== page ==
# eigenv_centrality: Measures of eigenvector-like centrality and centralisation In migraph: Many Network Measures, Motifs, Members, and Models

 eigenv_centrality R Documentation

## Measures of eigenvector-like centrality and centralisation

### Description

These functions calculate common eigenvector-related centrality measures for one- and two-mode networks:

• node_eigenvector() measures the eigenvector centrality of nodes in a network.

• node_power() measures the Bonacich, beta, or power centrality of nodes in a network.

• node_alpha() measures the alpha or Katz centrality of nodes in a network.

• node_pagerank() measures the pagerank centrality of nodes in a network.

• tie_eigenvector() measures the eigenvector centrality of ties in a network.

• network_eigenvector() measures the eigenvector centralization for a network.

All measures attempt to use as much information as they are offered, including whether the networks are directed, weighted, or multimodal. If this would produce unintended results, first transform the salient properties using e.g. to_undirected() functions. All centrality and centralization measures return normalized measures by default, including for two-mode networks.

### Usage

node_eigenvector(.data, normalized = TRUE, scale = FALSE)

node_power(.data, normalized = TRUE, scale = FALSE, exponent = 1)

node_alpha(.data, alpha = 0.85)

node_pagerank(.data)

tie_eigenvector(.data, normalized = TRUE)

network_eigenvector(.data, normalized = TRUE)


### Arguments

 .data An object of a {manynet}-consistent class: matrix (adjacency or incidence) from {base} R edgelist, a data frame from {base} R or tibble from {tibble} igraph, from the {igraph} package network, from the {network} package tbl_graph, from the {tidygraph} package normalized Logical scalar, whether the centrality scores are normalized. Different denominators are used depending on whether the object is one-mode or two-mode, the type of centrality, and other arguments. scale Logical scalar, whether to rescale the vector so the maximum score is 1. exponent Decay rate for the Bonacich power centrality score. alpha A constant that trades off the importance of external influence against the importance of connection. When \alpha = 0, only the external influence matters. As \alpha gets larger, only the connectivity matters and we reduce to eigenvector centrality. By default \alpha = 0.85.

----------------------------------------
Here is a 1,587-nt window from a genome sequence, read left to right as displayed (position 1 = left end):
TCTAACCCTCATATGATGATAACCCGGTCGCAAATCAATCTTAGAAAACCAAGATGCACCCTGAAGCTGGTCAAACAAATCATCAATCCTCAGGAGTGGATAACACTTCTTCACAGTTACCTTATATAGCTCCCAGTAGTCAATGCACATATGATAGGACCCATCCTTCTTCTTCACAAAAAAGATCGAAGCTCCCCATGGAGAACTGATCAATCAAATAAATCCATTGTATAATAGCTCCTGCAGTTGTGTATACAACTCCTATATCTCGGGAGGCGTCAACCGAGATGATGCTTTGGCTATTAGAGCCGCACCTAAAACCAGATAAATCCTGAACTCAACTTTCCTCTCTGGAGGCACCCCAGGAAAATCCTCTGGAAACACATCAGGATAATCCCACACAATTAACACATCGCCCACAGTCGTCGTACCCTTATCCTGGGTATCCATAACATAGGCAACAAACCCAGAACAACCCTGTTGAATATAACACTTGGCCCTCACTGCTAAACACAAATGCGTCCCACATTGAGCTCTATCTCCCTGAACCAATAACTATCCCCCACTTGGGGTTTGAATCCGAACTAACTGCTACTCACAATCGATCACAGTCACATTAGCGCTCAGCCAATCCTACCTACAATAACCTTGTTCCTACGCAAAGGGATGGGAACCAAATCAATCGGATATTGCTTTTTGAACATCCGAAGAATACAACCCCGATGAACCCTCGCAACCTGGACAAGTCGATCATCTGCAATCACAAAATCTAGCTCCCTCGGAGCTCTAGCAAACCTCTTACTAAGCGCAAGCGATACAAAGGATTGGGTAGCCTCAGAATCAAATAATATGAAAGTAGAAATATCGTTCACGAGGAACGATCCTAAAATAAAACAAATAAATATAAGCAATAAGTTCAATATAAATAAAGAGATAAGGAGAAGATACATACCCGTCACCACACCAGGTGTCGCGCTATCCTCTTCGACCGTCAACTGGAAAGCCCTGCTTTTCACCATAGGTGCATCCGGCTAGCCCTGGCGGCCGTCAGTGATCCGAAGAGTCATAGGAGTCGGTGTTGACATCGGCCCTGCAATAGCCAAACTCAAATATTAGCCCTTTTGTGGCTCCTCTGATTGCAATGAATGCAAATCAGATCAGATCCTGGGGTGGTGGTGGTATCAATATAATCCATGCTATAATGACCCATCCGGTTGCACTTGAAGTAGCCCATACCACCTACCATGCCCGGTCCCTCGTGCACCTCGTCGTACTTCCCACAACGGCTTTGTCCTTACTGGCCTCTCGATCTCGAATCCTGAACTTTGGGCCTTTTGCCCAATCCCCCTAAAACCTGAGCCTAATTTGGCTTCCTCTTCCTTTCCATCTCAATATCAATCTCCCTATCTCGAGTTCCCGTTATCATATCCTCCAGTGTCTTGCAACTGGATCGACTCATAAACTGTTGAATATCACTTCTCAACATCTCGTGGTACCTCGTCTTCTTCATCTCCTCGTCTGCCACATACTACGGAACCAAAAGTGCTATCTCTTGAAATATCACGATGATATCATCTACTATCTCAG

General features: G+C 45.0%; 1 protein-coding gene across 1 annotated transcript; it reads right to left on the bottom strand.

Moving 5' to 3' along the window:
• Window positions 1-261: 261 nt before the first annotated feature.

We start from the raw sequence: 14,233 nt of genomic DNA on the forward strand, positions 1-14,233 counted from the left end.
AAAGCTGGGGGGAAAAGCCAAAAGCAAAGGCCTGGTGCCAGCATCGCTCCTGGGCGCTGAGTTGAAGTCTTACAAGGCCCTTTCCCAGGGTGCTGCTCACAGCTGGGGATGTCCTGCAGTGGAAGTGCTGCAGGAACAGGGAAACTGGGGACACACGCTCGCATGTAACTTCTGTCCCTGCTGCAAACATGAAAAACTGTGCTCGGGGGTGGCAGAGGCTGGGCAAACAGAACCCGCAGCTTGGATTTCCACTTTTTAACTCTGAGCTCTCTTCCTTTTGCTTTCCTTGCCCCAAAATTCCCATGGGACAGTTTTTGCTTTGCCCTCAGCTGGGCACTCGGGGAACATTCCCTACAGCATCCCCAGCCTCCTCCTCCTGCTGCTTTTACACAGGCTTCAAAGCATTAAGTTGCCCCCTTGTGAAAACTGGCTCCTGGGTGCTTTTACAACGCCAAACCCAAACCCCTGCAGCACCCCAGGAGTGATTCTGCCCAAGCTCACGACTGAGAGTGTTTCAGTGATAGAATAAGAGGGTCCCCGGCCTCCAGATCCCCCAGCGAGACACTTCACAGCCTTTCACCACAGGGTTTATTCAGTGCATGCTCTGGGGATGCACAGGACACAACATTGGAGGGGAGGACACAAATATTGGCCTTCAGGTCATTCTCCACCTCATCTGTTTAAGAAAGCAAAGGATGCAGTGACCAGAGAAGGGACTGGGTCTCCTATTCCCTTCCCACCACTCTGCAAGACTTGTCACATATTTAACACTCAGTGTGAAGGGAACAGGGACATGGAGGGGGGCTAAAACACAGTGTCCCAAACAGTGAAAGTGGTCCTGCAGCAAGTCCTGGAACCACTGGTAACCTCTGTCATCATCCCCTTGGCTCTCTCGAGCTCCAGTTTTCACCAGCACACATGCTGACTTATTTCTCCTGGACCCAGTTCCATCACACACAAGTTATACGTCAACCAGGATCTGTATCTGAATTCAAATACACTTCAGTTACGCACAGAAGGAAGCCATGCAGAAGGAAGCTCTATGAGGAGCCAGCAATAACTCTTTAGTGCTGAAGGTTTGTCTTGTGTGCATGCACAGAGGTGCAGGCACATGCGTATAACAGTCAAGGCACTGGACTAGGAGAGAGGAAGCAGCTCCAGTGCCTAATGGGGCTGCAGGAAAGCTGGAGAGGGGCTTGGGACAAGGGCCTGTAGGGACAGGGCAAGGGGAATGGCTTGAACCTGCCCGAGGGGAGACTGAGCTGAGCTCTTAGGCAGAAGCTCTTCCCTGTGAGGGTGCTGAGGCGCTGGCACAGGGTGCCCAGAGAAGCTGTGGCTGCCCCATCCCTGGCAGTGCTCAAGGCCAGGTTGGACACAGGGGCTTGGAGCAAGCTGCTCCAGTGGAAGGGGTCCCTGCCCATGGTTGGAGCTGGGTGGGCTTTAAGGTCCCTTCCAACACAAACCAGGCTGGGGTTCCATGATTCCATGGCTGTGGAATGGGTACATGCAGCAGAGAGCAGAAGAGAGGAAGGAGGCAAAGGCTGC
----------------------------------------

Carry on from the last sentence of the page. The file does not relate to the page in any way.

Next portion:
### Details

We use {igraph} routines behind the scenes here for consistency and because they are often faster. For example, igraph::eigencentrality() is approximately 25% faster than sna::evcent().

### Value

A numeric vector giving the eigenvector centrality measure of each node.

A numeric vector giving each node's power centrality measure.

### Eigenvector centrality

Eigenvector centrality operates as a measure of a node's influence in a network. The idea is that being connected to well-connected others results in a higher score. Each node's eigenvector centrality can be defined as:

x_i = \frac{1}{\lambda} \sum_{j \in N} a_{i,j} x_j

where a_{i,j} = 1 if i is linked to j and 0 otherwise, and \lambda is a constant representing the principal eigenvalue. Rather than performing this iteration, most routines solve the eigenvector equation Ax = \lambda x.

### Power centrality

Power or beta (or Bonacich) centrality

### Alpha centrality

Alpha or Katz (or Katz-Bonacich) centrality operates better than eigenvector centrality for directed networks. Eigenvector centrality will return 0s for all nodes not in the main strongly-connected component. Each node's alpha centrality can be defined as:

x_i = \frac{1}{\lambda} \sum_{j \in N} a_{i,j} x_j + e_i

where a_{i,j} = 1 if i is linked to j and 0 otherwise, \lambda is a constant representing the principal eigenvalue, and e_i is some external influence used to ensure that even nodes beyond the main strongly connected component begin with some basic influence. Note that many equations replace \frac{1}{\lambda} with \alpha, hence the name.

For example, if \alpha = 0.5, then each direct connection (or alter) would be worth (0.5)^1 = 0.5, each secondary connection (or tertius) would be worth (0.5)^2 = 0.25, each tertiary connection would be worth (0.5)^3 = 0.125, and so on.

Rather than performing this iteration though, most routines solve the equation x = (I - \frac{1}{\lambda} A^T)^{-1} e.

### References

Bonacich, Phillip. 1991. “Simultaneous Group and Individual Centralities.” Social Networks 13(2):155–68. \Sexpr[results=rd]{tools:::Rd_expr_doi("10.1016/0378-8733(91)90018-O")}.

Bonacich, Phillip. 1987. “Power and Centrality: A Family of Measures.” The American Journal of Sociology, 92(5): 1170–82. \Sexpr[results=rd]{tools:::Rd_expr_doi("10.1086/228631")}.

Katz, Leo 1953. "A new status index derived from sociometric analysis". Psychometrika. 18(1): 39–43.

Bonacich, P. and Lloyd, P. 2001. “Eigenvector-like measures of centrality for asymmetric relations” Social Networks. 23(3):191-201.

Brin, Sergey and Page, Larry. 1998. "The anatomy of a large-scale hypertextual web search engine". Proceedings of the 7th World-Wide Web Conference. Brisbane, Australia.

Other centrality: between_centrality, close_centrality, degree_centrality

Other measures: between_centrality, close_centrality, closure, cohesion(), degree_centrality, features, heterogeneity, hierarchy, holes, net_diffusion, node_diffusion, periods

### Examples

node_eigenvector(mpn_elite_mex)
node_eigenvector(ison_southern_women)
node_power(ison_southern_women, exponent = 0.5)